Phys102 Lecture 34/35 Nuclear and Radioactivity Key Points • Structure and Properties of the Nucleus • Alpha, and Gamma Decays

References SFU Ed: 42-1,2,3,4,5,6,7. 6th Ed: 30-1,2,3,4,5,6,7. Atomic Structure

Nitrogen (N)

The nucleus

Structure and Properties of the Nucleus

A nucleus is made of and . A proton is positively charged. Its is:

A neutron is electrically neutral: Structure and Properties of the Nucleus

Neutrons and protons are collectively called . The different nuclei are referred to as . Number of protons: , Z Number of nucleons: number, A : N = A – Z. Therefore, A and Z are sufficient to specify a . Nuclides are symbolized as :

X is the for the element; it contains the same information as Z but in a more easily recognizable form.

15 For example, 7N refers to a specific type of nucleus containing 7 protons and 8 neutrons ( -15). Structure and Properties of the Nucleus

Nuclei with the same Z – so they are the same element – but different N are called . For many elements, several different isotopes exist in . Natural abundance is the percentage of a particular element that consists of a particular in nature. For example, the most stable nitrogen isotopes are:

nuclide Natural symbol Z(p) N(n) mass (u) half-life abundance

13N 7 6 13.005739 9.965 min

14N 7 7 14.003074 Stable 99.632%

15N 7 8 15.000109 Stable 0.368% Structure and Properties of the Nucleus

Because of wave- duality, the size of the nucleus is somewhat fuzzy. Measurements of high- scattering yield:

(42-1) Example 41-1: Nuclear sizes. Estimate the diameter 1 40 208 235 U of (a) 1 H , (b) 20 Ca , (c) 82 Pb , (d) 92 .


1 (a) For , A 1, A3 1, d  2r  2.41015 m  2.4 fm

1 15 15 (b) For , d  2r  2.410 403  8.210 m

1 15 15 (c) For , d  2r  2.410 2083 1410 m

1 15 15 (d) For , d  2r  2.410 2353 1510 m 15 fm

Size of an atom ~ 10-10 m Structure and Properties of the Nucleus

Masses of are measured with reference to the -12 atom, which is assigned a mass of exactly 12u. A u is a unified atomic mass unit.

Mass-energy relation: E = mc2 Structure and Properties of the Nucleus

From the following table, you can see that the electron is considerably less massive than a . and Nuclear The total mass of a stable nucleus is always less than the sum of the of its separate protons and neutrons. Where has the mass gone? Binding Energy and Nuclear Forces It has become energy, such as or , released during the formation of the nucleus. Again, E = mc2 .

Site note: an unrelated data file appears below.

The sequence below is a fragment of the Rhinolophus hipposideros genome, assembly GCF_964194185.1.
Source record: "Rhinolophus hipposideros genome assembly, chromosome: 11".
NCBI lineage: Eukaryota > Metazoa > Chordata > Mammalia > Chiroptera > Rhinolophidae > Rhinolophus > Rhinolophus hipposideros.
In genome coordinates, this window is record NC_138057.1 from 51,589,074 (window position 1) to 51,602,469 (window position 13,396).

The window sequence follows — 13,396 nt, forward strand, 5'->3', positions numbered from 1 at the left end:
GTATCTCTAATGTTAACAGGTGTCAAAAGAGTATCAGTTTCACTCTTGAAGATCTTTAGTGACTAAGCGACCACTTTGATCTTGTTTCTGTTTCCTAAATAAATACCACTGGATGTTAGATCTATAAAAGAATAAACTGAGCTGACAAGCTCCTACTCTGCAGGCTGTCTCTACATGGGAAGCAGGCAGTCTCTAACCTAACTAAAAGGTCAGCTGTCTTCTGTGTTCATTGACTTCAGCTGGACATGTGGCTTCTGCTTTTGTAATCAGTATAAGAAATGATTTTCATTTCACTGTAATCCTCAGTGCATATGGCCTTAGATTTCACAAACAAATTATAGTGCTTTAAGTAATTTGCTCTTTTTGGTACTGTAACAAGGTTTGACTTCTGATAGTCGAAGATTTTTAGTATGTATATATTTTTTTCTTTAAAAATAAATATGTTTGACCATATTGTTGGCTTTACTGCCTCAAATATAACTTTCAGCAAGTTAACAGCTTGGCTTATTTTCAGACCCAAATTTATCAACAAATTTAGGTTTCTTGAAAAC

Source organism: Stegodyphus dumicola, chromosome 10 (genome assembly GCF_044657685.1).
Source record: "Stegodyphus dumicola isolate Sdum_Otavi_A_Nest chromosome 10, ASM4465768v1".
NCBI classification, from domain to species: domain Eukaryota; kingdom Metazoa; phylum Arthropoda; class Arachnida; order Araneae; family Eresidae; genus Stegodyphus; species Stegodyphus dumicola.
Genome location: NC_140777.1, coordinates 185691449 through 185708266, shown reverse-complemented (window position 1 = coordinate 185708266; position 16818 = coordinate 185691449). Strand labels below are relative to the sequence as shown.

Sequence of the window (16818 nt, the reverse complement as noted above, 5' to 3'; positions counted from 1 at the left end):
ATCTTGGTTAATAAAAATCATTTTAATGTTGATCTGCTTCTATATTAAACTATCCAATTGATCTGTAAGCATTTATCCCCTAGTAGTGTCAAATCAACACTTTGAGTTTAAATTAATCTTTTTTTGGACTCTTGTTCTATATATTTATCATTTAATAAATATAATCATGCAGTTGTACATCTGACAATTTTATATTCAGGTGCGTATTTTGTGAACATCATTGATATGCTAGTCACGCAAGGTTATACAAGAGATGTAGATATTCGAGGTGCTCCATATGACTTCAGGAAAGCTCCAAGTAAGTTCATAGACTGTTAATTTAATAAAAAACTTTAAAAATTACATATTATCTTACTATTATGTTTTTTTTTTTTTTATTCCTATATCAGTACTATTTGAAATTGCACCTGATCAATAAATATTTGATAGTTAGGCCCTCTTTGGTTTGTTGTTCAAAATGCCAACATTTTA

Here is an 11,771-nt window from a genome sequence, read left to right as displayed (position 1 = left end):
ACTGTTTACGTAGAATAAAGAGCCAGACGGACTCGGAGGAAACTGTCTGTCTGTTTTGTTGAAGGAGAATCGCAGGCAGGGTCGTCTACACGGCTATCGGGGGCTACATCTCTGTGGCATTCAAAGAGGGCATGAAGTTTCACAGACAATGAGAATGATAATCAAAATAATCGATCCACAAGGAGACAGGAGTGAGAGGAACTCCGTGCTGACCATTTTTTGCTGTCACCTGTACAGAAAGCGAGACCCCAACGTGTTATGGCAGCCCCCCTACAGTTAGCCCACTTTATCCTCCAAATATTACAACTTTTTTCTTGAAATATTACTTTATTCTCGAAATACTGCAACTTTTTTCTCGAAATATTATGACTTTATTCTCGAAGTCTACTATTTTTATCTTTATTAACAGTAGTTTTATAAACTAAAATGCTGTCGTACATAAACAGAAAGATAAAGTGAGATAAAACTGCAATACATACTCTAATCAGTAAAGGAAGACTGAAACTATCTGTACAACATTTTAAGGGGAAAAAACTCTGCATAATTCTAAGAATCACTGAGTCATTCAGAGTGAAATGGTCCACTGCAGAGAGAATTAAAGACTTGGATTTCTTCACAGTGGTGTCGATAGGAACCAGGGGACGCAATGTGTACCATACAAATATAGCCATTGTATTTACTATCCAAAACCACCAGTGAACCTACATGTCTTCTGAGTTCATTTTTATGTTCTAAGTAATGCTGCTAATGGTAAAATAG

This difference between the total mass of the constituents and the mass of the nucleus is called the total binding energy of the nucleus. (The binding energy is the energy needed to break a nucleus into individual nucleons.)

2 EBinding  total mass of nucleons mass of nucleusc 4 Example 41-2: 2 He mass compared to its constituents. Compare the mass of a atom to the total mass of its constituent . Appendix F gives the mass of neutral atoms, including the outside the nucleus: 4 Mass of a neutral 2He atom  4.002603 u

Total mass of constituent particles  2mn  2mp  2me 1  2mn1  2mass of 1H   21.008665 21.007825  4.032980 u Mass difference  4.032980  4.002603  0.030377 u MeV Binding energy  mc2  0.030377u 931.5 c2  28.30MeV u c2 28.30 Binding energy per necleon   7.075MeV 4 Binding Energy and Nuclear Forces To compare how tightly bound different nuclei are, we divide the binding energy by A to get the binding energy per nucleon. Example 42-4: Binding energy of last neutron. 13 What is the binding energy of the last neutron in 6 C ?

12 Mass of a 6C atom 12.000000 u Mass of a free neutron 1.008665 u 13 Mass of a 6C atom 13.003355 u m 12.000000 1.00866513.003355  0.005310 u The binding energy of the last neutron (the energy needed to remove a neutron from ):

931.5MeV E  mc2  0.005310u  c2  4.95MeV uc2 Binding Energy and Nuclear Forces